On top of that, Trump had a receptive crowd to begin with: Republicans in particular, along with some independents, hold journalists in low regard, according to several polls.

According to Luntz, though, it took Trump's political skills to capitalize on those trends.

"I've never seen anyone in politics with the potential communication capability of Donald Trump," said Luntz. He added, "He's certainly not a unifier, but boy is he powerful and is he credible to a segment of the population that feels forgotten and left behind."

Trump also arguably picked a great phrase to take advantage of: one that was both young (so perhaps more malleable) and powerful. The phrase "fake news" originally telegraphed a sense of danger about nefarious types intentionally sowing lies to influence the election. When Trump calls an unfavorable poll "fake news," he's borrowing some of the phrase's original power, even as he dilutes that power by reusing the phrase.

The result is a dizzying dichotomy, as Lakoff pointed out in an interview with NPR: "real fake news" (stories about "pizzagate" and a made-up endorsement from the pope) and "fake fake news" (claims that legitimate stories are made up).

But the speed with which Trump's messaging ricochets around the Internet worries Luntz, who fears that there is no accountability; technology helps unfiltered (and unchecked) ideas to spread quickly. That means that a phrase can be redefined in an entirely new way "within a matter of weeks," he said.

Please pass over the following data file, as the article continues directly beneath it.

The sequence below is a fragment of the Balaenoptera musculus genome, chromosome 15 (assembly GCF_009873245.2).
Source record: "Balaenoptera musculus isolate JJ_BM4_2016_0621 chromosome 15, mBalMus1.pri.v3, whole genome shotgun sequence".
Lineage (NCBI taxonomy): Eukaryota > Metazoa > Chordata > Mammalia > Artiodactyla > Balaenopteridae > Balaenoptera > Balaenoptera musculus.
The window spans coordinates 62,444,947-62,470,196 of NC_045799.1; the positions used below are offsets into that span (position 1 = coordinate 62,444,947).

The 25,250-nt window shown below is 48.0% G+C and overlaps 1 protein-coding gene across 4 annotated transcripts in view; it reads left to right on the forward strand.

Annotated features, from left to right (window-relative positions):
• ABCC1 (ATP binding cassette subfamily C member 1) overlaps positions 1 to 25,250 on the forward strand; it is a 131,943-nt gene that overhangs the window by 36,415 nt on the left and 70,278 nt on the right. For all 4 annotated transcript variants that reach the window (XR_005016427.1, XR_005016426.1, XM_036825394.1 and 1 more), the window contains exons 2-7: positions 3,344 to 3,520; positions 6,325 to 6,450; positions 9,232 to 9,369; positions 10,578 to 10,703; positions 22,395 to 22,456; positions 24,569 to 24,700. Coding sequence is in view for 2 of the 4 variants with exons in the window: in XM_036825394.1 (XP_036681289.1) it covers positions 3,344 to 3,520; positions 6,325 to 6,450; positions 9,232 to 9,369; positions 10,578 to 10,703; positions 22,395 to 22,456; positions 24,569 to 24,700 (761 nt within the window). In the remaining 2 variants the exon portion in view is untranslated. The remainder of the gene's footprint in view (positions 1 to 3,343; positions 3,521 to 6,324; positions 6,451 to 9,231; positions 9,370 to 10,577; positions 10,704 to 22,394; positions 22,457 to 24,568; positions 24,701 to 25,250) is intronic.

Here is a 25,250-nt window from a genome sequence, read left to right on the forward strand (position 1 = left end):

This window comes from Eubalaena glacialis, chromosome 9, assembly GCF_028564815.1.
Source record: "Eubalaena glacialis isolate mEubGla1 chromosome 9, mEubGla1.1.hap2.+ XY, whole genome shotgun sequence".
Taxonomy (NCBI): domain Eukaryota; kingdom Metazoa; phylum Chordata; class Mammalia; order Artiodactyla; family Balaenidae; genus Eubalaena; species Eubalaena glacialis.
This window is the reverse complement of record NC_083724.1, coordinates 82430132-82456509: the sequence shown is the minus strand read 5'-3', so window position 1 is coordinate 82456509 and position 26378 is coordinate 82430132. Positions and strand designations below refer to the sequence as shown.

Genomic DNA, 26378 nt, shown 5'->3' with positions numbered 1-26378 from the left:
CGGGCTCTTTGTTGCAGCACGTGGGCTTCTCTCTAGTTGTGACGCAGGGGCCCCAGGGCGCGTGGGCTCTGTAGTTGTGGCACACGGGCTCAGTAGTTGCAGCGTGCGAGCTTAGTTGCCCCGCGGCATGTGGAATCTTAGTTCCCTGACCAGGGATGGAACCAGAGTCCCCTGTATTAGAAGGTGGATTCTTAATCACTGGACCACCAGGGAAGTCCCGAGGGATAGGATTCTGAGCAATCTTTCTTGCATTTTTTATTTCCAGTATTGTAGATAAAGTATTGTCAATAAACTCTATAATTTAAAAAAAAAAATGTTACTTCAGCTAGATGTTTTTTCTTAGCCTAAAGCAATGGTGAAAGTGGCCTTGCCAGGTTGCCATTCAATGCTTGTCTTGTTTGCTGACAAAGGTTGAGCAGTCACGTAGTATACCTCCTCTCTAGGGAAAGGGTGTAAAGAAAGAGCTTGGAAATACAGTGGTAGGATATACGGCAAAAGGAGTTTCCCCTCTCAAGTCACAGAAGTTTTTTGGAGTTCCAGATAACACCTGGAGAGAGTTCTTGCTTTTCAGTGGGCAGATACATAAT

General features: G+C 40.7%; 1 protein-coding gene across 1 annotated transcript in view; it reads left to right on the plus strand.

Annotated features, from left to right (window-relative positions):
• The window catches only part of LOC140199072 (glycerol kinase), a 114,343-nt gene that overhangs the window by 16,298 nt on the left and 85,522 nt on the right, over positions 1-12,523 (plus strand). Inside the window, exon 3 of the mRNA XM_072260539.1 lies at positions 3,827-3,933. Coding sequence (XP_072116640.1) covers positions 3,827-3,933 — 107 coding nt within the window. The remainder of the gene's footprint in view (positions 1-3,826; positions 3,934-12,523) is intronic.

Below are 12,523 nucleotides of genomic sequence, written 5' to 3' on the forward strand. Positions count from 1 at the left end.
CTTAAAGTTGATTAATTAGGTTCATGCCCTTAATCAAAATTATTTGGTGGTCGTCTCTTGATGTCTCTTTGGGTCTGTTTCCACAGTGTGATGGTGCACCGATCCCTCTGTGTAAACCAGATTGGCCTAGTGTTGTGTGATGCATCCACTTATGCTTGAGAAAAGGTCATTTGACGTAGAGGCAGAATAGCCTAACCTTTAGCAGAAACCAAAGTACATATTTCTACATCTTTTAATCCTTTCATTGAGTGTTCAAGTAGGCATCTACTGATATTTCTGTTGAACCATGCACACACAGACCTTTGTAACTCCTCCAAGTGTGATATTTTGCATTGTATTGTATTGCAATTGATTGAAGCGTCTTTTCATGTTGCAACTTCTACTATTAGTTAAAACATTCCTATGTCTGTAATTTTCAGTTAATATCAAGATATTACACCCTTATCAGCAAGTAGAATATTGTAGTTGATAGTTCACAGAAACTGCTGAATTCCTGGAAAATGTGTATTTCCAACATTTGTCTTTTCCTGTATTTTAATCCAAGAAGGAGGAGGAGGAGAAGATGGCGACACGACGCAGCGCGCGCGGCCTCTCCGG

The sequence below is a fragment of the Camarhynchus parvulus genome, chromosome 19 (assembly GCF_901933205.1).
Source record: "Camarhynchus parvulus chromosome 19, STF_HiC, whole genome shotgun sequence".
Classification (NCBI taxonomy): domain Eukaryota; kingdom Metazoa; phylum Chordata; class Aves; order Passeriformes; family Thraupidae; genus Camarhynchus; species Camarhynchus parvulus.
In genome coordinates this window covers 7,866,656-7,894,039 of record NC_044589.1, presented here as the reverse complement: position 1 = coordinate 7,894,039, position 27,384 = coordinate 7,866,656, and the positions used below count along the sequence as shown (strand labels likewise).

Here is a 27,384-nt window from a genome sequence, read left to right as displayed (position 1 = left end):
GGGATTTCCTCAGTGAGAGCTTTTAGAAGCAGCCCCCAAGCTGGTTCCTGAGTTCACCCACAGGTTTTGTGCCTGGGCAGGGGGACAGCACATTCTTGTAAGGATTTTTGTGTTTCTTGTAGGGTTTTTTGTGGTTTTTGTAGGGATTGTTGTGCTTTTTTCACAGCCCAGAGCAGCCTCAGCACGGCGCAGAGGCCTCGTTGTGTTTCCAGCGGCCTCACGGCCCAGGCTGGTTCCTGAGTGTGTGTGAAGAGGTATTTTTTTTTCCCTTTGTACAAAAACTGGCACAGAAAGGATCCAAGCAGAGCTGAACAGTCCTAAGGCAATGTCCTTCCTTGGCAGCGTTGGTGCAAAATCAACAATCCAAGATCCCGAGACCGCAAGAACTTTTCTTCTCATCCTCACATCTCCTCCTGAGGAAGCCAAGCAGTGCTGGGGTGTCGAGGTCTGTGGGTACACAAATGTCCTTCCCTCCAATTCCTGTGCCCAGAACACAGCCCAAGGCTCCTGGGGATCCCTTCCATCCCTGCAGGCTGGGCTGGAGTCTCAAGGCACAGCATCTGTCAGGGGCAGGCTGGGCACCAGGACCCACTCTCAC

"In the case of fake news, the problem is that we are actually undermining the core principles of a democracy," he added, echoing Lakoff.

The phrase fake news itself is young, and Trump's abilities may be unique, but the fact that he is spinning language to his advantage is nothing new.

"If you think about rhetorical strategies — and I think it's something that Trump has been very good at — I think this is something that has happened time and again during presidencies," said Adam Berinsky, a political science professor at MIT, pointing to the ongoing tug of war during Barack Obama's presidency over what to call health care overhaul.